There is a lot of matter out there in the universe, but most of it is invisible. An international team of researchers, however, has further investigated just how much exactly can or can't be seen, and they report their findings in this week's Nature.
Using a telescope near Coonabarabran in eastern Australia, the scientists have been creating a vast map of the universecharting over 150,000 galaxies so far (see image). By the end of the year, they expect to have mapped 250,000 galaxies, making this survey 10 times larger than the largest of its kind. "We use the galaxies as a tracer of mass in the universe," explained Richard Ellis of the California Institute of Technology. The team found that 90 percent of the galaxies they observed were distributed on the surfaces of big bubbles of seemingly empty space. The theory is that denser regions of the expanding universe are slowed down by gravity more than their surroundings, which creates areas with increasingly higher or lower density.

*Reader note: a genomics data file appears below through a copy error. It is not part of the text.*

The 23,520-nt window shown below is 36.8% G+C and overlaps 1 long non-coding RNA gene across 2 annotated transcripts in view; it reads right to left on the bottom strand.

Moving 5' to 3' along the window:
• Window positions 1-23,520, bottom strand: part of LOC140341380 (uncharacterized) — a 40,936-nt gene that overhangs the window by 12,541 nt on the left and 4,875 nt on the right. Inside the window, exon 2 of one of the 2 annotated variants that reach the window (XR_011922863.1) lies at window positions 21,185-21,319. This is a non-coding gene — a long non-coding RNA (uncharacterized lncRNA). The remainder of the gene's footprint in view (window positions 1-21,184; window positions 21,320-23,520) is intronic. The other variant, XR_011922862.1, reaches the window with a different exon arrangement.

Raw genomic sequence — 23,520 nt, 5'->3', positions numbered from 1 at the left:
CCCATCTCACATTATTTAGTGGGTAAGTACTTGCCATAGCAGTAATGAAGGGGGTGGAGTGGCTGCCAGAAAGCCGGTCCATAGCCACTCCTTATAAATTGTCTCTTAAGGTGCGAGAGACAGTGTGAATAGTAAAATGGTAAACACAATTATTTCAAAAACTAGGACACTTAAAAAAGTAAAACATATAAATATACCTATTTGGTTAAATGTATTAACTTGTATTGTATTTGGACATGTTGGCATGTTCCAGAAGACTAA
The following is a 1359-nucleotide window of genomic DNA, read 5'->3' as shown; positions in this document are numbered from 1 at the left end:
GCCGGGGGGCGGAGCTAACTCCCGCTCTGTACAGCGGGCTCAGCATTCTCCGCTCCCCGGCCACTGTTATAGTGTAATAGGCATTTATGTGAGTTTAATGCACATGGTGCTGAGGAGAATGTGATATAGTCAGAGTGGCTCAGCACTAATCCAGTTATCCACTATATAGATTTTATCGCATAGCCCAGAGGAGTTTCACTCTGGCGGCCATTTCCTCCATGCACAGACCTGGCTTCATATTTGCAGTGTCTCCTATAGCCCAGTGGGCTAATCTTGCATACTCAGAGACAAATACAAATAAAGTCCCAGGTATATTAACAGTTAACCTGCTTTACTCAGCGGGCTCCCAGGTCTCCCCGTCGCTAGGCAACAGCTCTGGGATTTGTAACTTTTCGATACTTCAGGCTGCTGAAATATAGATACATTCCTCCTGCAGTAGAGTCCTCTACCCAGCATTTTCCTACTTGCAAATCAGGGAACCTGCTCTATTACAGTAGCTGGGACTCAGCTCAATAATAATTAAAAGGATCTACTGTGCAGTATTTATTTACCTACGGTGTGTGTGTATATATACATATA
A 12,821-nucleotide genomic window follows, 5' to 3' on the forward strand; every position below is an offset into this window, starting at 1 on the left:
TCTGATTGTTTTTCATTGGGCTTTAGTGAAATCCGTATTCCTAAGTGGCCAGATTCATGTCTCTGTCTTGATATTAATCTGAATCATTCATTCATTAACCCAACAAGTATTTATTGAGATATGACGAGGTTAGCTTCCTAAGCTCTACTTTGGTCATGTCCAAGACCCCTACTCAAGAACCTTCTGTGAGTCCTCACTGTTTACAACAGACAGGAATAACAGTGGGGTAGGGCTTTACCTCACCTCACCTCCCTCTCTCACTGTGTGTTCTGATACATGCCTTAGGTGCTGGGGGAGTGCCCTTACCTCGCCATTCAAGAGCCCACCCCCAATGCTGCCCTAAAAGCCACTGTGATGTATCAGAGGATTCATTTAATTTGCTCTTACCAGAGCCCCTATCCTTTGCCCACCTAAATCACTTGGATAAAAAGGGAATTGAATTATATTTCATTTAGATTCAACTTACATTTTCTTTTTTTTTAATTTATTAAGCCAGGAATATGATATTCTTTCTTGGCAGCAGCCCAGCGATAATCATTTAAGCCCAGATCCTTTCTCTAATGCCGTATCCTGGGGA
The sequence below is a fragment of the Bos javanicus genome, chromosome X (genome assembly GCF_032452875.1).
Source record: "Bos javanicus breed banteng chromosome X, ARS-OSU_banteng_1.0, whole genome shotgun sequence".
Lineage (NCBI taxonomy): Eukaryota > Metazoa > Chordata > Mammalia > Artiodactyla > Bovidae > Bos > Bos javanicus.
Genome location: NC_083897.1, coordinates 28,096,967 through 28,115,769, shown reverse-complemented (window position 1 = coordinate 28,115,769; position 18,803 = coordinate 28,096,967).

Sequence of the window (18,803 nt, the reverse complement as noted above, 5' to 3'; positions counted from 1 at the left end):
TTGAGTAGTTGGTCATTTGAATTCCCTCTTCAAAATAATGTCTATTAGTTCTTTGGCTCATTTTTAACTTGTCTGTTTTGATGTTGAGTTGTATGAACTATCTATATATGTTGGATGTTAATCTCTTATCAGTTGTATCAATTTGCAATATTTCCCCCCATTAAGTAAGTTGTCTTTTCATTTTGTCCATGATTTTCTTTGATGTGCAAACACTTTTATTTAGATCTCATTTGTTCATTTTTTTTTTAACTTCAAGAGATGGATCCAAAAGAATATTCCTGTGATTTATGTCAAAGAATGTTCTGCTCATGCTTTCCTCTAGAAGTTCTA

The researchers used their map of galaxy distribution to measure the total mass density of the universein other words, how much of the universe is mass. They concluded that about 35 percent of the universe's energy exists in the form of matter, and about 65 percent in the form of "vacuum energy," or dark energy. This dark matter is invisible to us and thus far can't be detected but is believed to be pushing the universe apart.